SMYRNA, Tenn. — Not a lot of artists are releasing new music right now because of the pandemic, but Goshen-native Douglas Riley Dispennett, who is professionally known as Douglas Riley, just dropped a new album.

“A Love Like That” is the second full-length album by this 2000 Goshen High School graduate and current Smyrna resident.

“Summertime in my Hometown” is one of the songs on the album. “I mention the Elkhart County 4-H Fair in that song,” Riley said in a recent phone interview. “It’s a fun song. It’s based on growing up there in Goshen and going to the lake.” He said he was fortunate enough to be able to spend time on Lake Wawasee and Syracuse Lake as a child. Those lake trips made for a lot of good memories, he said.

Summertime, in general, was a fun time for the now full-time musician.

“I really enjoyed the summers there and growing up,” he said.

Riley said that he might have participated in 4-H one year, but mainly he just enjoyed going to the fair. “It was so much fun for me — the tractor pulls, the rides. I liked all of the animals as well.” He especially liked the rodeo horses and livestock.

But seeing friends was all part of the experience as well.

He’s taken quite a bit of home with him to Nashville. His roots, memories and even teachings from Goshen High School Band Director Max Mault and former choir director Marcia Yost play a role in his singing and songwriting.

A quote he keeps in mind is “write what you know.” “I thought, well, that’s pretty good,” Riley said, and has stuck to it.

Those life experiences of growing up in Goshen and in Indiana, serve as a backdrop and sounding board to his music. “The experience and the memories play a role in my writing and helps shape narrative and the songs as well,” he said.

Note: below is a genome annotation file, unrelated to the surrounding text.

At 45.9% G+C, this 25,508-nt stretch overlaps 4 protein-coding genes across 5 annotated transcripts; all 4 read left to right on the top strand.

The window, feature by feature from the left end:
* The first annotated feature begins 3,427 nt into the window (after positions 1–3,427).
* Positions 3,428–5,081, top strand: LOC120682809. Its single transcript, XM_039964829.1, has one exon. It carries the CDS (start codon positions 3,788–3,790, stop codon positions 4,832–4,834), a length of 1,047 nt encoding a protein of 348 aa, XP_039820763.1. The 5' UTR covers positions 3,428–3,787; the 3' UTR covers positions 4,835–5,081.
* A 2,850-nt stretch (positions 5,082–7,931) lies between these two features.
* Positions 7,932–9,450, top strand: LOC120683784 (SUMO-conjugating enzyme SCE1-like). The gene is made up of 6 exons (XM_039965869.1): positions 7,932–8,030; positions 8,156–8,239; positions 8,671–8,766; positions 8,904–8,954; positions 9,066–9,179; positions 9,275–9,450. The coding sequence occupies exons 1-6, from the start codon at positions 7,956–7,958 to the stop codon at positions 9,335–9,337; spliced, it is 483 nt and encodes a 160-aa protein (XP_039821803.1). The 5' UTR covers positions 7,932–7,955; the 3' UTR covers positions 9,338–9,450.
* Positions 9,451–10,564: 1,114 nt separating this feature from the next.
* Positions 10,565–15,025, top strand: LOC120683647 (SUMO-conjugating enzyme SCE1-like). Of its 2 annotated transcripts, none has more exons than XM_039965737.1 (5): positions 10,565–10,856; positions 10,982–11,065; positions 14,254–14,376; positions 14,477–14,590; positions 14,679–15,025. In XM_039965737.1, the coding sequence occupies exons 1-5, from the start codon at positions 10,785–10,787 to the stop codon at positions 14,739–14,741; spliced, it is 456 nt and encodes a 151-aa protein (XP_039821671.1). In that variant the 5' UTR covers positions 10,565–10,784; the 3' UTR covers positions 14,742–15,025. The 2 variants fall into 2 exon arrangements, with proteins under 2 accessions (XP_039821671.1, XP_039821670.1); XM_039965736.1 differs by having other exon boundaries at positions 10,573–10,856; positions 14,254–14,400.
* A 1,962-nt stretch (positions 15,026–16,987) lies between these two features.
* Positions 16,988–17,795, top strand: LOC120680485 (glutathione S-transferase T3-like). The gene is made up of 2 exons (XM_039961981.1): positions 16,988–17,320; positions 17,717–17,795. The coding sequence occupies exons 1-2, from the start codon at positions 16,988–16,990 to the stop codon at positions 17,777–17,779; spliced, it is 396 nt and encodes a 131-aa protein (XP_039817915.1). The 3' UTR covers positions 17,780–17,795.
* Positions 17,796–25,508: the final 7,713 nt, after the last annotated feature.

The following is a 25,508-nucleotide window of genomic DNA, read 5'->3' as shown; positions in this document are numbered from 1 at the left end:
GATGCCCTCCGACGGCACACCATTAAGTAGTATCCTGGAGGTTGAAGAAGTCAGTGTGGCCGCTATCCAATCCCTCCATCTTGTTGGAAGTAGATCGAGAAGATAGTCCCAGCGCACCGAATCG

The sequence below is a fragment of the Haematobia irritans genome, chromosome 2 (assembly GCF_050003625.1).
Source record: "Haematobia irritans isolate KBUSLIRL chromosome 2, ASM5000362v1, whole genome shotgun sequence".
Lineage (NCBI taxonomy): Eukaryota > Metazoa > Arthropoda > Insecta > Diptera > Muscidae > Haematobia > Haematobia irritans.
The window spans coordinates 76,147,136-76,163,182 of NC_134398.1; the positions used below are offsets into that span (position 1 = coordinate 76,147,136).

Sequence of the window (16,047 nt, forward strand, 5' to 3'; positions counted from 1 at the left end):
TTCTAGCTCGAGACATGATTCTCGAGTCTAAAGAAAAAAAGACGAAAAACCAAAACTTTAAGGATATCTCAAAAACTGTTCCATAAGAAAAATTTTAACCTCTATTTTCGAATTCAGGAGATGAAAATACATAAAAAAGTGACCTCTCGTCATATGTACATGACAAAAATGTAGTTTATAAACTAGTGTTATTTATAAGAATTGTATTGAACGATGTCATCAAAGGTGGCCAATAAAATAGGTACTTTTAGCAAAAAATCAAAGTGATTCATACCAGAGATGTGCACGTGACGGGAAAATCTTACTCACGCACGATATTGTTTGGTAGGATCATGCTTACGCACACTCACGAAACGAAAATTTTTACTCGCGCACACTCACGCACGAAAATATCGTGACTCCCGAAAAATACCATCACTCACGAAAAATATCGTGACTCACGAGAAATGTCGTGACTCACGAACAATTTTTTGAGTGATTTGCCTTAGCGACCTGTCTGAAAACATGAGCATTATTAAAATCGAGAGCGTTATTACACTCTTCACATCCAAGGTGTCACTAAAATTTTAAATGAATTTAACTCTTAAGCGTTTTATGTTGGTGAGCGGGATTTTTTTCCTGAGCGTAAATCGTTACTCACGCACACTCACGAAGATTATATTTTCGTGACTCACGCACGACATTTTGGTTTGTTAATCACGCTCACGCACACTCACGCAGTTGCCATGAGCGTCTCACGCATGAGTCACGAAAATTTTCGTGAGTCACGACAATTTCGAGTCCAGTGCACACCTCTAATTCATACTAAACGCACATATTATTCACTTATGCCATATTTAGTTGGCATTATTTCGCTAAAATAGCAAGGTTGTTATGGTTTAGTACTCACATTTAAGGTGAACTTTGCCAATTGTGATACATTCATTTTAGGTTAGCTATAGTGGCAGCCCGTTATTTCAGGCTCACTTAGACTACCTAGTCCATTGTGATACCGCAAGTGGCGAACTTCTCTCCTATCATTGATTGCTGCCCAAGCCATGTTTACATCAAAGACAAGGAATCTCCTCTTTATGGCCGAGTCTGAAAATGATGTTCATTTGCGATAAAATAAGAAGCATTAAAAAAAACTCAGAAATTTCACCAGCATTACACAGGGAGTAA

From summers spent at a friend’s place with a pond and horses, to driving and biking around county roads, to going for a run, Goshen provides the early backdrop to his life.

“It’s such a small town, you can end up in the country a mile or two out,” he said. “It’s very peaceful.”

For probably the first 15 years or so of being in the Nashville area, Riley lived closer to the heart of Nashville. “Now I live out in one of the surrounding counties, so it reminds me of Goshen,” he said. “It’s out enough I can breathe a little.”

His parents, Douglas and Genya Dispennette of Goshen, visit at least once a year.

It was a surprise for them — and Riley to a point — when Riley moved to Nashville.


Riley was driving back to Goshen from a gig when he got onto the entrance ramp to I-69 near Fairmount. If he turned north, he would go back home to Goshen. If he turned south, he would keep on going to Nashville, Tennessee, to make his professional dreams come true. He turned south. That was in 2001. He had about $200 on him, a change of clothes and, according to his bio, the fuel gauge on his truck didn’t work. Riley clued his parents into his whereabouts eventually.

“I couldn’t make up that story,” Riley said. He admits he was a little nervous about the gas gauge not working. “Luckily, it was a smaller truck — a 4-cylinder truck, so it got good gas mileage,” he said. “That was a true story. I made it. I’m grateful I made it.”

Family helped him find a place to live and he got his first job — as a valet.

His roommate introduced him to musicians who were actively playing. “That helped out,” he said.

Riley added that his roommate was generous with his time that way and helped open the door to him meeting other musicians in Nashville.

The future southern rock and country singer worked in Lower Broadway of Nashville where there are a lot of bars. He worked there first before he started playing, would meet musicians before and after shows and get to know them. It was great for connections, he said.

Around 2004 or the beginning of 2005, Riley began playing in neighborhood bars around Nashville. He recorded projects and even did a small project with a friend around 2006.